Distributed Lethality: Navy’s Doubling Down on Missiles

The Navy’s bold new “distributed lethality” (DL) concept could dramatically change naval operations both in terms of geographic dispersion and armaments of individual ships. By decreasing emphasis on manned aircraft, DL would have significant implications for shipboard weaponry, especially in terms of defensive and offensive missiles as well as payload structure. The concept has already garnered serious attention, but questions remain about its practical implications and near-term implementation.

A shift away from carrier groups to smaller, heavily armed “surface action groups” has several drivers, especially the challenges posed by anti-access/area-denial threats. The primacy of carrier aviation encourages adversaries to target carriers; reducing reliance on them presents an adversary with more targets, but it incurs new risks.

With increased dispersion comes increased demand for individual ship defenses, including air defenses and antiship missiles. Regional missile defense missions, and thus SM-3 missiles, may also become less concentrated and more distributed across the fleet. One way to boost interceptors without ships is to put more defensive missiles on land, but in principle a Navy-operated landbased Vertical Launching System (VLS) could hold offensive strike capabilities.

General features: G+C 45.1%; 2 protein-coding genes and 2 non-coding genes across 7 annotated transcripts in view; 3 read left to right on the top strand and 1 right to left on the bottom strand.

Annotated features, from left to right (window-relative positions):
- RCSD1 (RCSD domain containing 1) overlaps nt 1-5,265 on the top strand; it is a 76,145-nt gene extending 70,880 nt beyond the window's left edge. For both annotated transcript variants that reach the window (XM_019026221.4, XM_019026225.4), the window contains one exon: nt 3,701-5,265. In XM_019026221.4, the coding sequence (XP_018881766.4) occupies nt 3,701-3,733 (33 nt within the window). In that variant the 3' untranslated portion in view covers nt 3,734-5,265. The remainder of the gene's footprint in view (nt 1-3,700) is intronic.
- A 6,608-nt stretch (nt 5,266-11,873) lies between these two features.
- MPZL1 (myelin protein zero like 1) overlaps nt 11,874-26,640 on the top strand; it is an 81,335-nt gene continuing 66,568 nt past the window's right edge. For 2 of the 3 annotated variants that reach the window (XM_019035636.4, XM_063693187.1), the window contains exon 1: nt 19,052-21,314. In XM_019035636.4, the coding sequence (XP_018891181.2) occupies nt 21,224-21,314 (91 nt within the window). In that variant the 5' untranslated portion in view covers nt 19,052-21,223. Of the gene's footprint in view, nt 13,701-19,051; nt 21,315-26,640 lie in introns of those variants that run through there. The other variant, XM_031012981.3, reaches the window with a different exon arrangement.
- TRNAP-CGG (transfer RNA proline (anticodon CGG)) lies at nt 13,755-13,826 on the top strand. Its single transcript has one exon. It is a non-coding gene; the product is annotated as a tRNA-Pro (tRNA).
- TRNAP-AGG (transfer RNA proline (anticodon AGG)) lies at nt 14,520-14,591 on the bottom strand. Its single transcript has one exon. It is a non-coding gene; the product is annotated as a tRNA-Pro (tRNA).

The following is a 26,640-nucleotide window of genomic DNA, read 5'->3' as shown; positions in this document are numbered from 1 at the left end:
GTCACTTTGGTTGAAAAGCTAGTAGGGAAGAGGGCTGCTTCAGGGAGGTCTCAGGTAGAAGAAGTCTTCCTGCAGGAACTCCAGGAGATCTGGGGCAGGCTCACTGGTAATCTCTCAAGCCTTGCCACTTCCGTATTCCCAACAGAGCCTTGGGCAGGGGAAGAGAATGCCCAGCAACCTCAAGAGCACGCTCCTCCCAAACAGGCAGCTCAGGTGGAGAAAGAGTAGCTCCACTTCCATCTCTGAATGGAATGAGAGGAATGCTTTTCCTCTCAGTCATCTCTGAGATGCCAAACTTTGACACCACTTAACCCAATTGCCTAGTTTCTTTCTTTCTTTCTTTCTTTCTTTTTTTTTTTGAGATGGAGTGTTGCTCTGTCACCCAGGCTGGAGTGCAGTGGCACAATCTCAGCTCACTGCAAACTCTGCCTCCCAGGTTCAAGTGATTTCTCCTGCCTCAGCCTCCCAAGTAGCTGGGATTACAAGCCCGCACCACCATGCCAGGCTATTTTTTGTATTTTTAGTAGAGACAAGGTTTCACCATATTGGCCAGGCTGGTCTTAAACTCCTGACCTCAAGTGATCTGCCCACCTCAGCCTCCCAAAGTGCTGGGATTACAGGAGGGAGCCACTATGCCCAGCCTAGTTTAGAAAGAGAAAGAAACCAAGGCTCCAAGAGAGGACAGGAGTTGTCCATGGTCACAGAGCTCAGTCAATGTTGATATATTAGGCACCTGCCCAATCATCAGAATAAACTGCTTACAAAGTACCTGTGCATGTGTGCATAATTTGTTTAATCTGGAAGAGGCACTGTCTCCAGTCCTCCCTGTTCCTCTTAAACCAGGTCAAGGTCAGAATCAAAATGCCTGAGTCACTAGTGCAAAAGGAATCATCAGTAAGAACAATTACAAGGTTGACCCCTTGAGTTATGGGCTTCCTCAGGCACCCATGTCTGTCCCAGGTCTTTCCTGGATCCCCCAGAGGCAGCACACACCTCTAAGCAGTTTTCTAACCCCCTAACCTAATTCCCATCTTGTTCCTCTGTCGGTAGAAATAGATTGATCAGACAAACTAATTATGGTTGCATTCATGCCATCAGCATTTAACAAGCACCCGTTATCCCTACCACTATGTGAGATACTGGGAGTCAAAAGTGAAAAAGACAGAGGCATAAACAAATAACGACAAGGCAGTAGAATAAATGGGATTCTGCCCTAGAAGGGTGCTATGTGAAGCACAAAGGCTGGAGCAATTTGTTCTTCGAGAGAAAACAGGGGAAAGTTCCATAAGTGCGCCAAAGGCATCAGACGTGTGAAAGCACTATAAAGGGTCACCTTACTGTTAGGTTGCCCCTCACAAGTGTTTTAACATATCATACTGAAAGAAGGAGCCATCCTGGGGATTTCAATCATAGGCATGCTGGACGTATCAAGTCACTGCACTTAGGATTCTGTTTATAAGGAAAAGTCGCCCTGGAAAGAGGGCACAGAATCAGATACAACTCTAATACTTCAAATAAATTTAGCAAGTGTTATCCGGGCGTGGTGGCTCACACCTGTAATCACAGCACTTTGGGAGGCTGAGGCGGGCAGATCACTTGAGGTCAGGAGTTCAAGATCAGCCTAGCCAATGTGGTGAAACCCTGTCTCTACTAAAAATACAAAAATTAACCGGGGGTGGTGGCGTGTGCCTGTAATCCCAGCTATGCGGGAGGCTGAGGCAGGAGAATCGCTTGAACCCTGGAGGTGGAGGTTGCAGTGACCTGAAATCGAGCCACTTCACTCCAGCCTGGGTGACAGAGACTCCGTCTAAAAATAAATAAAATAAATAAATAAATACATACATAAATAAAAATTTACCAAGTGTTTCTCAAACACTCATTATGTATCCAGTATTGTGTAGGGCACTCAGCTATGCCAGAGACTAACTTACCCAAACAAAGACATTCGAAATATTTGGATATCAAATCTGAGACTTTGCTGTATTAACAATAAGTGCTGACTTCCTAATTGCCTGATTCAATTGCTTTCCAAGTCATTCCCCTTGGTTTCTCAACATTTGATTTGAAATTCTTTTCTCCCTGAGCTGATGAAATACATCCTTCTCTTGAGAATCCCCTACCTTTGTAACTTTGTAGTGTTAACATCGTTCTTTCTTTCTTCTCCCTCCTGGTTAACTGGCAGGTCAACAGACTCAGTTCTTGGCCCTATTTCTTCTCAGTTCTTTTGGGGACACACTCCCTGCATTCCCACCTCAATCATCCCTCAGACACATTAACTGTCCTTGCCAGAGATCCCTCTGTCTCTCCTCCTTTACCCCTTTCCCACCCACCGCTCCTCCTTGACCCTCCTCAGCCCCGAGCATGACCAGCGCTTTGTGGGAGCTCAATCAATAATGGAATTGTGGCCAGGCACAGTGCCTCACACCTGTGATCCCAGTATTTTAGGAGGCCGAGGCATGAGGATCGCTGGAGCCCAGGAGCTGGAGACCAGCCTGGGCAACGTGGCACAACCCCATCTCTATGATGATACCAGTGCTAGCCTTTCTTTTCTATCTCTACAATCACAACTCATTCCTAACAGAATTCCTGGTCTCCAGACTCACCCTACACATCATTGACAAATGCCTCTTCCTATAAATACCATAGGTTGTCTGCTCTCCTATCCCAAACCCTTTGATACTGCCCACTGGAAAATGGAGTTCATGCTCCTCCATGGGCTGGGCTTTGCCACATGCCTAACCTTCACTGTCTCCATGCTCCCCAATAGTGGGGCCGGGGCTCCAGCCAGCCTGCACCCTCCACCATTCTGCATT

DL would also mean more offensive missiles. Writing in Proceedings, three senior surface warfare officers recommend two new types of medium-range missiles that could be dropped into the VLS or “bolted” onto virtually any ship in the fleet. A good portion of the fleet could become missile carriers.

It remains to be seen if the Navy will buy the quantity of armaments the concept suggests, but the sheer number of missile tubes required will itself be a challenge. Replacing Ohio-class guided-missile submarines (SSGNs) by 2028 would be quite costly, but their retirement will mean a net reduction of some 600 missile cells. There are several ways to meet this shortfall: Virginia Payload Modules, with 28 additional cells; Towed Payload Modules, trailers with lots of tubes; and enhanced at-sea reloading. Other solutions include packs of missiles in semiautonomous unmanned undersea vehicles or prepositioning on the seafloor.

Creating multi-mission flexibility in the missiles themselves may be one way to take greater advantage of scarce tubes. Tomahawk is one example of such flexibility. Another is SM-6, currently used for cruise missile defense, which will soon be tested for terminal ballistic missile defense. With different payloads, the SM-6 might evolve to land-attack or antiship missions.

Although the implications of distributed lethality are not yet fully understood, one thing seems clear: there are going to be a lot of missiles involved.